What a strange thing to start writing this post on a trainthrough the Lake District, snow covered hillsides and far off misty mountains whizzing past, listening to the Blade Runner soundtrack on my iPod. Going north – one of my favourite journeys. Stopping at a station which once upon a time was my local – makes me think about all the places we inhabit in a lifetime and how even when we’ve moved on we leave parts of ourselves there.
One summer long ago I landed in New York City with nowhere to live, not much money and the address of a Puerto Rican boy from Brooklyn in my purse. Head full of movies, music and dreams and every single thing seemed romantic: proper skyscrapers – metal fire escapes – steam coming out of manholes in the roads (just like the opening scenes of Taxi Driver!) – yellow cabs with their black and white chequered bands – little kids showering in erupting street fire hydrants – street drinkers with their bottles in brown paper bags from the A&P – practically every street name a reference to a song or a TV show or a film.
My head was already steeped in cinema, film noir, James Cagney gangster flicks, “The Godfather” and Martin Scorses’s hymns to the city.
So when I found myself living in a tiny apartment on 139 Mulberry Street in the heart of Little Italy, just a few doors down from Umberto’s Clam House, immortalized by Bob Dylan and “The Godfather”, LIVING IN THE STREET WHERE JOHNNY BOY BLOWS UP THE MAILBOX IN “MEAN STREETS” – I did actually think that I must have died and gone to spaghetti-scented heaven.
No matter that it was 120 degrees that summer in the city and there were five of us sleeping in one room, way too poor for air conditioning. Or that the smell of calms and garlic from the restaurant kitchens below soon became sickening in the heat. Or that on my first day the Exterminator came round like a spaceman in a full body suit and mask to spray poison on the cockroaches in the bathroom.
Who cared when you were waking up every morning in the city that never sleeps?
That summer I gorged myself on film – art house, new releases, blue movies, all nighters. Experimental films projected on a basement wall. The Eighth Street Playhouse, where Woody Allen takes his girlfriend to watch old movies in “Manhattan”. Truffaut triple-bills of the whole Antoine Doinel story all in one go.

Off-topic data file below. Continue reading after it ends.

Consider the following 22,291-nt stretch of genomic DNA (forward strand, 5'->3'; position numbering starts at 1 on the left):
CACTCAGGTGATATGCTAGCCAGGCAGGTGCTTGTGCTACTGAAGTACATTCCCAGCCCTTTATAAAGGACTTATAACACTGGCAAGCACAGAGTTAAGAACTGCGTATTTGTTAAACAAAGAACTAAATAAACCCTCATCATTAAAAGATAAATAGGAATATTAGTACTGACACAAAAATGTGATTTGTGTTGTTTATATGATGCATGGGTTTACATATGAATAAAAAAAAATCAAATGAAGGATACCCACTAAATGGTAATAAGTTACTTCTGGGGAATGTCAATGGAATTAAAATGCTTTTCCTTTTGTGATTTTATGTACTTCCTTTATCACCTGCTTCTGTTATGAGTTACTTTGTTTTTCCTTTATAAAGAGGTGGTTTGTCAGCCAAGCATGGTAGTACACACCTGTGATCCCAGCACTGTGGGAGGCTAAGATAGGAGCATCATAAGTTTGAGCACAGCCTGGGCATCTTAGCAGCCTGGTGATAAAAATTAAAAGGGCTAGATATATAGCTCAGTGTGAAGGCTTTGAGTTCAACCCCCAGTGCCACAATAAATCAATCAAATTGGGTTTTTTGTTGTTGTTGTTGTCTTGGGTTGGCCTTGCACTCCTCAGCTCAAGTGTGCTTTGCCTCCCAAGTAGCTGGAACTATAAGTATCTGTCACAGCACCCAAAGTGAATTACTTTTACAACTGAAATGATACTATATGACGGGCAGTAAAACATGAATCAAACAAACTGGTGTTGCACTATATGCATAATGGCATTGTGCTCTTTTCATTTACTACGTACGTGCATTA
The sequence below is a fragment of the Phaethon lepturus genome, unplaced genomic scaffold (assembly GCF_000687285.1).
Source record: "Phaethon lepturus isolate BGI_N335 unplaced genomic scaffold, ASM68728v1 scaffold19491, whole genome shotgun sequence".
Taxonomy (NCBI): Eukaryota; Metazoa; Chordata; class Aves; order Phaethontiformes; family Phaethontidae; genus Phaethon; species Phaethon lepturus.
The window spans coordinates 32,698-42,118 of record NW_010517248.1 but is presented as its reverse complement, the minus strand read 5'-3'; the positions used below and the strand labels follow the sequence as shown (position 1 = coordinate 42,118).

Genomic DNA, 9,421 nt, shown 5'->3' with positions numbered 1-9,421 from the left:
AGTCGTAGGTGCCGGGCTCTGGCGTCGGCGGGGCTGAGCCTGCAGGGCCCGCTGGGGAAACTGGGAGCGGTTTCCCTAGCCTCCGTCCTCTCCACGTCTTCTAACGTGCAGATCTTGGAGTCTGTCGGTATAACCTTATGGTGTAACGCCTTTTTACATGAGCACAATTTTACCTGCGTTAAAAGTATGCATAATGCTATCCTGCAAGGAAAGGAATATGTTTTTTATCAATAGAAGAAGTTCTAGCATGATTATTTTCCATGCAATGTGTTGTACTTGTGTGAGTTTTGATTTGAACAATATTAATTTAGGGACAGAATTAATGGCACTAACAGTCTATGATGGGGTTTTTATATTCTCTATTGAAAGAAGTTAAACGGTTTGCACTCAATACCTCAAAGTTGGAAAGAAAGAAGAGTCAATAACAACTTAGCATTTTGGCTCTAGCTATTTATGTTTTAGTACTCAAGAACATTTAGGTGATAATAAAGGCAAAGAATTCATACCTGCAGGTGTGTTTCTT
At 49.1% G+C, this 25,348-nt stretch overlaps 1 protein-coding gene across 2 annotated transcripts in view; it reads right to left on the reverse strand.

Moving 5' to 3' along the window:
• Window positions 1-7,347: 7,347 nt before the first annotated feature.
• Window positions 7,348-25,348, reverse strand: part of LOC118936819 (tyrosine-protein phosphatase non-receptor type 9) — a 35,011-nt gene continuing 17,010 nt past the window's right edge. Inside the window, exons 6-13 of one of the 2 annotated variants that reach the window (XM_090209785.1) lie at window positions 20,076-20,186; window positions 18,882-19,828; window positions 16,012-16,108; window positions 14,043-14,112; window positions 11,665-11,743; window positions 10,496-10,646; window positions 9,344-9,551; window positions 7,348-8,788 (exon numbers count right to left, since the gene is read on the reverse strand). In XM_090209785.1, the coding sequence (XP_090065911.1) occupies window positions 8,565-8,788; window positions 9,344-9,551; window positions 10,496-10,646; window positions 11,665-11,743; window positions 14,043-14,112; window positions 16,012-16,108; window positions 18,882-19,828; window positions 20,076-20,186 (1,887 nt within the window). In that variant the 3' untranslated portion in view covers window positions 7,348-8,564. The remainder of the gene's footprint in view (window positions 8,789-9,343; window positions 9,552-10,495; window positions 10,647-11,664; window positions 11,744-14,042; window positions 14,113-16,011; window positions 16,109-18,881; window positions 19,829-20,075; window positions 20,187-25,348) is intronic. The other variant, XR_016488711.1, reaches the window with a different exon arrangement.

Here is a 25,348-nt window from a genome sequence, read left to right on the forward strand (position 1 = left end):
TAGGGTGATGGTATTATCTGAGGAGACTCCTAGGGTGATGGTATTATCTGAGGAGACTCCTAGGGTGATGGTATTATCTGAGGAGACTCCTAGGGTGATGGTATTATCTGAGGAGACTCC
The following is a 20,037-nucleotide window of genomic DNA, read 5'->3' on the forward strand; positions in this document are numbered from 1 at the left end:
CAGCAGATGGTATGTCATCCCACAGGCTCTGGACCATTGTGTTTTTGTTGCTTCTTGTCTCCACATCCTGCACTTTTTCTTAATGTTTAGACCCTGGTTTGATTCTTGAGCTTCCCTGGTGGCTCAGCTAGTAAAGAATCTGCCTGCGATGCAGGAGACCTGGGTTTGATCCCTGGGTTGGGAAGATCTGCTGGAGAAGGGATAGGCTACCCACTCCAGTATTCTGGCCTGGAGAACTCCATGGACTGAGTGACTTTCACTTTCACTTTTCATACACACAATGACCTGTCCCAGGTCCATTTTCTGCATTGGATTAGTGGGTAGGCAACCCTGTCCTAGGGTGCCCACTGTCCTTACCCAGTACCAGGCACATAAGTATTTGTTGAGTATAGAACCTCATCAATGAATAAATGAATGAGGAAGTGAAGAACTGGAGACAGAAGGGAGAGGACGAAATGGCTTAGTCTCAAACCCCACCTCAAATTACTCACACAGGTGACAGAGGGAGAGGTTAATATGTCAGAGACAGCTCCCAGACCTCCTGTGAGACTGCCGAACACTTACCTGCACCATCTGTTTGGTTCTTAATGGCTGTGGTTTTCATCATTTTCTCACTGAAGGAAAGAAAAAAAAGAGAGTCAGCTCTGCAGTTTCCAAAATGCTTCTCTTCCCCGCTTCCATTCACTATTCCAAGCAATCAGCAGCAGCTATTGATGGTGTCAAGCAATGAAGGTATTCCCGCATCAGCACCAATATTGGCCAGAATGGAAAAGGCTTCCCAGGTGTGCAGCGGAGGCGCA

Midnight screenings of “A Clockwork Orange” (totally banned in Britain at that point) “ “Eraserhead” and and “Pink Flamingoes”. The dress-up screenings of “Rocky Horror Picture Show” that Alan Parker filmed in “Fame”.
To fund my movie habit I sold fresh-squeezed orange juice around Central Park (my favourite pitch was at Columbus Circle, just opposite the coffee shop where Travis takes Betsy for coffee in “Taxi Driver”) and traded on having an English accent at a time when there were maybe not quite so many Brits in New York –
“ You’re English, huh? Love your accent “ –or sometimes – “ You’re from England? So that’s in London, right?”
And then every evening, back to our tiny smelly apartment in Little Italy, past the Clam House and all the other street vendors and lotto sellers and hustlers and old ladies on their way to mass at St Patrick’s, and it would just feel like home.
New York is probably the most filmed and photographed city in the world since the movies began, and everyone who visits there will have their own images. But it’s hard to disentangle your own memories from the cinematic ones.
Martin Scorsese added music to the mix to recreate the sounds and atmosphere of his youth. “Mean Streets” is his first break through film, the one that got people noticing, and that’s what we’re showing this Sunday.
We’ll be talking about memories of places this week and collecting snapshots of cities and streets that we lived in or were particularly happy. We’d love to hear about your memories, your virtual postcards from other places and we’ll talk about them at the screening. We’d love you to join us.
And in the meantime…greetings from Glasgow!